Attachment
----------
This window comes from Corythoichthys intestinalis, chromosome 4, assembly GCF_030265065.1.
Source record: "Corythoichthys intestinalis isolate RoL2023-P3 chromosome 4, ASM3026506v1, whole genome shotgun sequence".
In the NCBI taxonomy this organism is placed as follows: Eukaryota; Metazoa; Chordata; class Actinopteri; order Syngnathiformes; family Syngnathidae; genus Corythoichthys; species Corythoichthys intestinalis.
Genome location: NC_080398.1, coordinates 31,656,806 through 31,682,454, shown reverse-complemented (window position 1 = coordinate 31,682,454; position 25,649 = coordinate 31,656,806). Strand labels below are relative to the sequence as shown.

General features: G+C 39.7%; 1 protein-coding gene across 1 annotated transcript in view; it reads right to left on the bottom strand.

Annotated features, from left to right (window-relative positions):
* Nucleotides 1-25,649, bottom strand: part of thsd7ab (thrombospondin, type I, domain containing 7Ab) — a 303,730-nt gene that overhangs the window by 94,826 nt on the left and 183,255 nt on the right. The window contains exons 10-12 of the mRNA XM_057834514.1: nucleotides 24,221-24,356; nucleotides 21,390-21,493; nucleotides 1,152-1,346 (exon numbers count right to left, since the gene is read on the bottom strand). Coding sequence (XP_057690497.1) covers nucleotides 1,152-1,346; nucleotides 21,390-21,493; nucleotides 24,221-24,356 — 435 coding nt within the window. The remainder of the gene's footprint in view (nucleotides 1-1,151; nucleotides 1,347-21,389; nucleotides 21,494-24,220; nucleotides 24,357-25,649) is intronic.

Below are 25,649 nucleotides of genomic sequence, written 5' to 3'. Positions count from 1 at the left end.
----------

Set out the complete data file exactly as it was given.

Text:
This window comes from Corythoichthys intestinalis, chromosome 4, assembly GCF_030265065.1.
Source record: "Corythoichthys intestinalis isolate RoL2023-P3 chromosome 4, ASM3026506v1, whole genome shotgun sequence".
In the NCBI taxonomy this organism is placed as follows: Eukaryota; Metazoa; Chordata; class Actinopteri; order Syngnathiformes; family Syngnathidae; genus Corythoichthys; species Corythoichthys intestinalis.
Genome location: NC_080398.1, coordinates 31,656,806 through 31,682,454, shown reverse-complemented (window position 1 = coordinate 31,682,454; position 25,649 = coordinate 31,656,806). Strand labels below are relative to the sequence as shown.

General features: G+C 39.7%; 1 protein-coding gene across 1 annotated transcript in view; it reads right to left on the bottom strand.

Annotated features, from left to right (window-relative positions):
* Nucleotides 1-25,649, bottom strand: part of thsd7ab (thrombospondin, type I, domain containing 7Ab) — a 303,730-nt gene that overhangs the window by 94,826 nt on the left and 183,255 nt on the right. The window contains exons 10-12 of the mRNA XM_057834514.1: nucleotides 24,221-24,356; nucleotides 21,390-21,493; nucleotides 1,152-1,346 (exon numbers count right to left, since the gene is read on the bottom strand). Coding sequence (XP_057690497.1) covers nucleotides 1,152-1,346; nucleotides 21,390-21,493; nucleotides 24,221-24,356 — 435 coding nt within the window. The remainder of the gene's footprint in view (nucleotides 1-1,151; nucleotides 1,347-21,389; nucleotides 21,494-24,220; nucleotides 24,357-25,649) is intronic.

Below are 25,649 nucleotides of genomic sequence, written 5' to 3'. Positions count from 1 at the left end.